Local temple rebuffs Korean monks’ visit over stolen statue

THE ASAHI SHIMBUN
March 15, 2013

Wonu, a South Korean monk, speaks at a news conference in Tsushima, Nagasaki Prefecture, on March 14 in front of the miniature figures he had intended to give the Kannonji temple. (Tatsuro Kawai)

Wonu, a South Korean monk, speaks at a news conference in Tsushima, Nagasaki Prefecture, on March 14 in front of the miniature figures he had intended to give the Kannonji temple. (Tatsuro Kawai)

TSUSHIMA, Nagasaki Prefecture–South Korean monks trying to patch up relations over a Buddhist statue stolen from Tsushima’s Kannonji temple got the cold shoulder when they visited the island on March 14.

The metal statue of the Kanzeon Bodhisattva, deity of mercy, was stolen in October 2012. It is listed as an official tangible cultural asset by Nagasaki Prefecture.

The statue was later confiscated in South Korea, but Buseoksa temple in Seosan filed a petition with a local court for an injunction to block its return to Japan because of questions about its origins.

Wonu, a 45-year-old monk from Buseoksa temple, and five other people visited Tsushima. They brought a set of three miniature female figures sold as the temple’s mascots along with a bronze Buddha statue made by an artist more than 20 years ago.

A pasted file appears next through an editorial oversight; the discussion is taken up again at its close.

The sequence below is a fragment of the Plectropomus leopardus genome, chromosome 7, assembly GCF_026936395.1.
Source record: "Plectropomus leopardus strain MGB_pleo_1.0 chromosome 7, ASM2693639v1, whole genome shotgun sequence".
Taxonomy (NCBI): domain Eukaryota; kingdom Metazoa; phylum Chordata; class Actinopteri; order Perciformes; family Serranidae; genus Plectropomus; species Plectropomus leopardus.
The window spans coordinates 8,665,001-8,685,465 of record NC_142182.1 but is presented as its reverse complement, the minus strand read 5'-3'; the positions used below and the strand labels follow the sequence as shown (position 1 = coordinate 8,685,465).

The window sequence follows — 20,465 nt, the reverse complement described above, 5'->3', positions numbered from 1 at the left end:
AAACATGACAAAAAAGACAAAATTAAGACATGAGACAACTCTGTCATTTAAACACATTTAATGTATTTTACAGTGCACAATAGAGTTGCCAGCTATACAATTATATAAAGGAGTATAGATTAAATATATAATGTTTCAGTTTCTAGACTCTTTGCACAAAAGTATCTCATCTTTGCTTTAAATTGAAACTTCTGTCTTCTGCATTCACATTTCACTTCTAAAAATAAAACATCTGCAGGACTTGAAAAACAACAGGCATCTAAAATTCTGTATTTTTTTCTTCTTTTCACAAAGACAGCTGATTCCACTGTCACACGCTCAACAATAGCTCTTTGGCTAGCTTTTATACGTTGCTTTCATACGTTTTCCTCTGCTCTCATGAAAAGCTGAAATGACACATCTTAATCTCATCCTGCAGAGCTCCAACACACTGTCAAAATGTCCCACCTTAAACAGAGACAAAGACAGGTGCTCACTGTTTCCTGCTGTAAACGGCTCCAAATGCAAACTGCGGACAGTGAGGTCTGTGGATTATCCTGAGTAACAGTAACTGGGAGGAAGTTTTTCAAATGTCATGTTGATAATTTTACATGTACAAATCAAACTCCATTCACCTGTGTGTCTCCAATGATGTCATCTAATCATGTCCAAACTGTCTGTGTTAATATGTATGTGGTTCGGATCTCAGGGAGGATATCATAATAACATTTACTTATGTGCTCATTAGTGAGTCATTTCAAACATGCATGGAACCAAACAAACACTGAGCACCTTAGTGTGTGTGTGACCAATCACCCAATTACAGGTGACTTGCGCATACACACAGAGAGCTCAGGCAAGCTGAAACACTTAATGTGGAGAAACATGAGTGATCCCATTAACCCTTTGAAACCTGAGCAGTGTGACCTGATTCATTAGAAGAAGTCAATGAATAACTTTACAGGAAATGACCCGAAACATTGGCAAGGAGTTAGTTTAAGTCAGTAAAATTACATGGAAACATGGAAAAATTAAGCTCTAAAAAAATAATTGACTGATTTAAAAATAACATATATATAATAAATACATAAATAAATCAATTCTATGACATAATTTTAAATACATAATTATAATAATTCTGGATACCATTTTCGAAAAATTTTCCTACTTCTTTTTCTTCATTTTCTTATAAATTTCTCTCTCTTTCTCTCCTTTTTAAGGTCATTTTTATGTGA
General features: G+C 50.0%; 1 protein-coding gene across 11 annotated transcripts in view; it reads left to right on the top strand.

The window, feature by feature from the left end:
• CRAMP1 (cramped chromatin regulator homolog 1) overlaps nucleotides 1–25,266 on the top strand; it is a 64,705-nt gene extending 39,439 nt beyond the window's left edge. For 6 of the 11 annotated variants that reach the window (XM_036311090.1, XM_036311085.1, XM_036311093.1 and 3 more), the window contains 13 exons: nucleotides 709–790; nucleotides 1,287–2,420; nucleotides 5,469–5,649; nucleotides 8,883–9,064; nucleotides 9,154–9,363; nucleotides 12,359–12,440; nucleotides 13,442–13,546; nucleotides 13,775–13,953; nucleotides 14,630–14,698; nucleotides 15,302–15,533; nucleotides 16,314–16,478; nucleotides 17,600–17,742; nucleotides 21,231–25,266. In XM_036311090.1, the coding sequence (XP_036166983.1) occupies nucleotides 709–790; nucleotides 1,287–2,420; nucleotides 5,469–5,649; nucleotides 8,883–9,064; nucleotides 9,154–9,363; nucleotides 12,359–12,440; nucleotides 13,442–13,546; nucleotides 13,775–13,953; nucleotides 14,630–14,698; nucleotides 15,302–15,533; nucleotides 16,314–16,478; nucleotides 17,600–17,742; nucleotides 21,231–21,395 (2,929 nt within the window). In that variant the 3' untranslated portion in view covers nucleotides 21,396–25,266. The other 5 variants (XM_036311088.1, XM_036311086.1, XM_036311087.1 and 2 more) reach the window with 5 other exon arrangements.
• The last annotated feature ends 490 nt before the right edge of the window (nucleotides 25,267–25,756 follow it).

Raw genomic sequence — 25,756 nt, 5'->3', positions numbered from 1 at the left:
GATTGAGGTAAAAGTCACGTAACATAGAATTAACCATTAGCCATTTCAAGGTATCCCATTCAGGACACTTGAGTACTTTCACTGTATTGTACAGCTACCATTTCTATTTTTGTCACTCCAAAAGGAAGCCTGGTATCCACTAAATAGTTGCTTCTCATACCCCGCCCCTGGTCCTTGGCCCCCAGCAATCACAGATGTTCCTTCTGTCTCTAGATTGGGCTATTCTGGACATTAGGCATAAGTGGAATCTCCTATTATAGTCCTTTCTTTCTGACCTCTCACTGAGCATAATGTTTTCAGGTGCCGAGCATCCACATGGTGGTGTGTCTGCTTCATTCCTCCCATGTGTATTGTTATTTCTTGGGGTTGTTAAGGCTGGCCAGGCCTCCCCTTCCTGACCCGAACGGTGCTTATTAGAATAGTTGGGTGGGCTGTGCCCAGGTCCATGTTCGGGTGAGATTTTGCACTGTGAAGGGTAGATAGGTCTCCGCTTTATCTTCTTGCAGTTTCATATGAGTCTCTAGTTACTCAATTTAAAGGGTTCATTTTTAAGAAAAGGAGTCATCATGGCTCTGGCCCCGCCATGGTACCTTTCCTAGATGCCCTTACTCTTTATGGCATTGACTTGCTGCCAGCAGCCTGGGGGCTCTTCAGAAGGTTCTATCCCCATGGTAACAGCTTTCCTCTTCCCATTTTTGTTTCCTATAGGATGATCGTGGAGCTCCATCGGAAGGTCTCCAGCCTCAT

“We intended to give them to the temple as souvenirs. We wanted to offer our consolation,” Wonu said.

But the visit failed to mend fences, as the Kannonji temple refused to meet the South Korean visitors, saying, “(Their visit is) nothing more than a performance to justify their claim that the statue belongs to them.”

Sekko Tanaka, 66, former head priest of the Kannonji temple, said, “The gap between Japan and South Korea will widen unless they return the statue to us immediately.”

The Daejeon District Court blocked the statue’s return to Japan. A South Korean scholar said records show the statue was cast at Buseoksa temple in the 14th century.

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